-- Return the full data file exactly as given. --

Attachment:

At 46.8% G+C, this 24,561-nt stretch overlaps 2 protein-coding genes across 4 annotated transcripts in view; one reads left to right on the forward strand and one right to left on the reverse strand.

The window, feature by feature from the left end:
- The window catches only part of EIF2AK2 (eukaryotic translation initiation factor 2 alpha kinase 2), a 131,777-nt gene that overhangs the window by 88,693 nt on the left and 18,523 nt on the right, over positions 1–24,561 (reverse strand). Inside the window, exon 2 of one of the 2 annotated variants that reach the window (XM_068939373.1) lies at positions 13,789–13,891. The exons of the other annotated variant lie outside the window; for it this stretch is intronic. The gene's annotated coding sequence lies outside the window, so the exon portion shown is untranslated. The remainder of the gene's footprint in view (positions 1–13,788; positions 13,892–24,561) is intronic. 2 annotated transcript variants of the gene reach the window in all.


At 46.8% G+C, this 24,561-nt stretch overlaps 2 protein-coding genes across 4 annotated transcripts in view; one reads left to right on the forward strand and one right to left on the reverse strand.

The window, feature by feature from the left end:
- The window catches only part of EIF2AK2 (eukaryotic translation initiation factor 2 alpha kinase 2), a 131,777-nt gene that overhangs the window by 88,693 nt on the left and 18,523 nt on the right, over positions 1–24,561 (reverse strand). Inside the window, exon 2 of one of the 2 annotated variants that reach the window (XM_068939373.1) lies at positions 13,789–13,891. The exons of the other annotated variant lie outside the window; for it this stretch is intronic. The gene's annotated coding sequence lies outside the window, so the exon portion shown is untranslated. The remainder of the gene's footprint in view (positions 1–13,788; positions 13,892–24,561) is intronic. 2 annotated transcript variants of the gene reach the window in all.